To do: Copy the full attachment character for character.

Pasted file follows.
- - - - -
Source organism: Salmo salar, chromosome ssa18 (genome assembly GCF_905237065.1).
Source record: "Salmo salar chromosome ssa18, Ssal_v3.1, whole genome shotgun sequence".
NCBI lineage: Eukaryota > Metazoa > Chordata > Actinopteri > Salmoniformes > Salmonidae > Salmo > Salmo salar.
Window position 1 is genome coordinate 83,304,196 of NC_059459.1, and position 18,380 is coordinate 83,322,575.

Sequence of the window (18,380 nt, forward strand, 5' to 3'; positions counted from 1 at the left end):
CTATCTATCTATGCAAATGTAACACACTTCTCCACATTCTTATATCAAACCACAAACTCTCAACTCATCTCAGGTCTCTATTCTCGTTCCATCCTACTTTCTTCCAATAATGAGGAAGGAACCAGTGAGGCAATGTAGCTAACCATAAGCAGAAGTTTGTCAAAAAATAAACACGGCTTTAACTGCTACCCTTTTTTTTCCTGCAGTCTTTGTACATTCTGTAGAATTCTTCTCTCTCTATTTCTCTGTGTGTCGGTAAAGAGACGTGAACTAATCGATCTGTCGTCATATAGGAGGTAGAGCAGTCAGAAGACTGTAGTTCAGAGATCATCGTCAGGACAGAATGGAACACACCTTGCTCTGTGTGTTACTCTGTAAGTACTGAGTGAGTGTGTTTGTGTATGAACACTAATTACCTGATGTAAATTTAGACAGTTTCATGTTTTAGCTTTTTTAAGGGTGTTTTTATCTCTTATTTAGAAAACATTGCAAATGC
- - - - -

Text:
Source organism: Salmo salar, chromosome ssa18 (genome assembly GCF_905237065.1).
Source record: "Salmo salar chromosome ssa18, Ssal_v3.1, whole genome shotgun sequence".
NCBI lineage: Eukaryota > Metazoa > Chordata > Actinopteri > Salmoniformes > Salmonidae > Salmo > Salmo salar.
Window position 1 is genome coordinate 83,304,196 of NC_059459.1, and position 18,380 is coordinate 83,322,575.

Sequence of the window (18,380 nt, forward strand, 5' to 3'; positions counted from 1 at the left end):
CTATCTATCTATGCAAATGTAACACACTTCTCCACATTCTTATATCAAACCACAAACTCTCAACTCATCTCAGGTCTCTATTCTCGTTCCATCCTACTTTCTTCCAATAATGAGGAAGGAACCAGTGAGGCAATGTAGCTAACCATAAGCAGAAGTTTGTCAAAAAATAAACACGGCTTTAACTGCTACCCTTTTTTTTCCTGCAGTCTTTGTACATTCTGTAGAATTCTTCTCTCTCTATTTCTCTGTGTGTCGGTAAAGAGACGTGAACTAATCGATCTGTCGTCATATAGGAGGTAGAGCAGTCAGAAGACTGTAGTTCAGAGATCATCGTCAGGACAGAATGGAACACACCTTGCTCTGTGTGTTACTCTGTAAGTACTGAGTGAGTGTGTTTGTGTATGAACACTAATTACCTGATGTAAATTTAGACAGTTTCATGTTTTAGCTTTTTTAAGGGTGTTTTTATCTCTTATTTAGAAAACATTGCAAATGC